But there’s a good reason for soliciting problems in essays. (Notice almost all the other prompts include some type of problem, in the form of obstacles, stories, setback, challenge, failure, problem, question, etc.)
There’s good reason for this: When students wrote about their blissful places, the essays were often terrible because they were boring.
It’s hard to write an essay about what you love if nothing happens. I love the library, or I love visiting my grandparents or I love hiking in the woods. Those are great things to love, but if all you write about is how much you love them and why, chances are the essay isn’t all that compelling.
What makes essays interesting are stories. Something has to happen. And for something to happen, something has to go sideways—a problem.
If you knocked over a shelf of books onto the head librarian, or your grandparents home flooded during a hurricane or you came face-to-face with a mama bear on your hike, then your essay could be interesting.
Why? Because we suddenly feel for you and want to know how you handled the problem and what happened. This is why real-life stories are so powerful and the best college admissions essays include them.
My guess is that Common Application prompt 6 will inspire a lot of dull essays for the same reason as the old “perfectly content” one: It asks students to write about something they love.
It will be up to counselors, teachers and parents to help students push themselves with this essay prompt to make sure something happens, that it includes not only reflection and thinking but an experience or moment.
This is a generalization, but I believe the very students who will want to write about Common Application prompt 6 are the same ones who will need to be encouraged and coached to make sure to not let it get too scientific or weighed down in esoteric or technical language or theme.
These are often the same students (those who are interested in chemistry, gaming, engineering, technology, physics, computer science, etc.) who need that extra push to find ways to make their essay readable, personal and non-academic.
The magic bullet?
Find a juicy problem (a personal experience) that related to whatever “topic, idea or concept” you write about!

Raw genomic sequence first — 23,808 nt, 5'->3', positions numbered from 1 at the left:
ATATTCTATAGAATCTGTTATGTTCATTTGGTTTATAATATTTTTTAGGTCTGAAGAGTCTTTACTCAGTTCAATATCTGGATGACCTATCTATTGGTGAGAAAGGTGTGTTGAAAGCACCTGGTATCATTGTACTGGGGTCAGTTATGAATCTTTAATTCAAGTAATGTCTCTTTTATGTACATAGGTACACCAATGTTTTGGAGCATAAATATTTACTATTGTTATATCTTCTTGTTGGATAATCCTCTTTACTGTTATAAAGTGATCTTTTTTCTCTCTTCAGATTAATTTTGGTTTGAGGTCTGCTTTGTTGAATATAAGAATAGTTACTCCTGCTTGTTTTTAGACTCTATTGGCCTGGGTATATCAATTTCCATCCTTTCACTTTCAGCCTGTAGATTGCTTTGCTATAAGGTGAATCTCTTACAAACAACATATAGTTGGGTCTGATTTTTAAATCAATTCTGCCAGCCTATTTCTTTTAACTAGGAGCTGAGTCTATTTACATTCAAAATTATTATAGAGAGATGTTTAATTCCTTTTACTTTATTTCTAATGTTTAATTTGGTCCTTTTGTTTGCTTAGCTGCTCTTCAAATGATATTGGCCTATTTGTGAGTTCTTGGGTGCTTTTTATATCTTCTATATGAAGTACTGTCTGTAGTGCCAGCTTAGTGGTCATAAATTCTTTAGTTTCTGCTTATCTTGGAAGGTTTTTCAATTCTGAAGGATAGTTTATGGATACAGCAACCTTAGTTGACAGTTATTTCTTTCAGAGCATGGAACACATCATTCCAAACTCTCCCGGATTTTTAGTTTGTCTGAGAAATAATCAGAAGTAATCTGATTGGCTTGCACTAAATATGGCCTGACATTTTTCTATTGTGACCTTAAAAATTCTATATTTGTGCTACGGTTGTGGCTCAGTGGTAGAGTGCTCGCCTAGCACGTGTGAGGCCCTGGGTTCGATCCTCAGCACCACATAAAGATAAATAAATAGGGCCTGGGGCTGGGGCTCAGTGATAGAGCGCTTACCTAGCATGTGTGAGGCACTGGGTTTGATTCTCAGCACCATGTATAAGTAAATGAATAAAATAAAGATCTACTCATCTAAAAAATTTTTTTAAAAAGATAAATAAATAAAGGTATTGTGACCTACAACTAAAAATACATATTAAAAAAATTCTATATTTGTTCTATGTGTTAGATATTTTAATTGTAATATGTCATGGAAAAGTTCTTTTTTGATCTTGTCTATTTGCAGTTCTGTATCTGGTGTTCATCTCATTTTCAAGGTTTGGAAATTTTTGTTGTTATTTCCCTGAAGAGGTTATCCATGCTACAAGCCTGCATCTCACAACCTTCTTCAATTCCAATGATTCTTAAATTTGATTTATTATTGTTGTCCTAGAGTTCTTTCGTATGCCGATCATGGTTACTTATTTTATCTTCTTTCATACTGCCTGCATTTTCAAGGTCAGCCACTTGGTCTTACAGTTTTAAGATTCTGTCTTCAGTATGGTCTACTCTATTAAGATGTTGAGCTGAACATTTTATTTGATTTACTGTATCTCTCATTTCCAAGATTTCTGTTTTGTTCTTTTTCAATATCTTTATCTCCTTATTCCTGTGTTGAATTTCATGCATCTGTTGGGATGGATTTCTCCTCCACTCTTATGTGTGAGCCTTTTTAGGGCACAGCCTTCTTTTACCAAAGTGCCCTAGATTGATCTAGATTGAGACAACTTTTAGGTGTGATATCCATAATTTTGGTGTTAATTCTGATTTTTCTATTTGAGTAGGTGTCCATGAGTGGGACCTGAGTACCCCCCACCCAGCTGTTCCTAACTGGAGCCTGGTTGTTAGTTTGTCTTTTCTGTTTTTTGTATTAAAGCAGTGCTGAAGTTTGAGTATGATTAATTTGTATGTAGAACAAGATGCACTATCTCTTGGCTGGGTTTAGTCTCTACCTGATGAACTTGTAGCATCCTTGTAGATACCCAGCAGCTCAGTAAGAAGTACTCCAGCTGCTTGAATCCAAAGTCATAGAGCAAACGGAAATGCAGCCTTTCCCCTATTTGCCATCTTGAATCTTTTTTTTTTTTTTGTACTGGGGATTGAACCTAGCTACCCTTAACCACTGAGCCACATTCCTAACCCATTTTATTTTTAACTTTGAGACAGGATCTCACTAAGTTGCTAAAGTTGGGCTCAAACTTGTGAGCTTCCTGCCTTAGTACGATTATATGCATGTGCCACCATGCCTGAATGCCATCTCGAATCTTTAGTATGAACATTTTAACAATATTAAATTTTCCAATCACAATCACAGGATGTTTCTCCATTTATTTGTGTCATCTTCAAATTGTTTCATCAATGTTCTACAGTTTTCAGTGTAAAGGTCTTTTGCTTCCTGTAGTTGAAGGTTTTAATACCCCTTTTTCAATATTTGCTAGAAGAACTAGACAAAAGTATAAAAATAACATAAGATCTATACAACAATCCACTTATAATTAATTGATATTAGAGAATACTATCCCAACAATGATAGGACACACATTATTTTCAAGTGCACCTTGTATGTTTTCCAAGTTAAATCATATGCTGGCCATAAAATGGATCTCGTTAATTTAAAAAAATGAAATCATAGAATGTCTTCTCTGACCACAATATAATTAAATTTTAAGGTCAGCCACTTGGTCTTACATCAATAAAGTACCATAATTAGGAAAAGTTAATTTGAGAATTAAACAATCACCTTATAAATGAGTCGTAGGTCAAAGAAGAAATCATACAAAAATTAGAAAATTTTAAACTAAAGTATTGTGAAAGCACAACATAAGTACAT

Once you have a little story, you are on your way to an excellent essay.
Here’s a sample outline that is intended to help you get started and make sure to address the questions in the prompt. There are many ways to approach your essay, so use this if it makes sense and feel free to take it in any direction you want.
Here’s a Sample Outline for Common Application Essay Prompt 6
- Start by sharing a moment, incident or experience that illustrates something about (or is related to, or an example of) the topic, idea or concept you are writing about. Try to include some type of problem (an obstacle, challenge, mistake, setback, etc.) This is called an “anecdote.” (1 to 2 paragraphs)
- Back story: Now provide some background or context for that moment, incident or experience and explain more about your topic, idea or concept. Include your main point: Why you love it so much.
- Share more about your experience with this topic, idea or concept using other real-life examples that further support your main point (Why you love it so much). If you included some type of “problem” related to your topic, idea of concept, explain how you handled it.
- Go onto share the steps you took to learn more about your topic, idea or concept. If you included a problem, this is where you can go into the step you took to deal with it—and then share what you learned. Include how you thought about it, how you felt, who you worked with, etc.
- MOST IMPORTANT: Reflect (look back) on this experience related to your topic, idea or concept and describe what you learned—not just about the topic, idea or concept–but what you learned about yourself (how you learn, what you value, etc.)
- Link back to the start of your essay and give a status update on that problem or moment you described at the start of your essay. Then restate the main point that you learned about your topic,idea or concept and about YOURSELF. End with how you expect to apply what you learned in your future dream and goals.
Please don’t let all my warning scare you off this prompt if it speaks to you.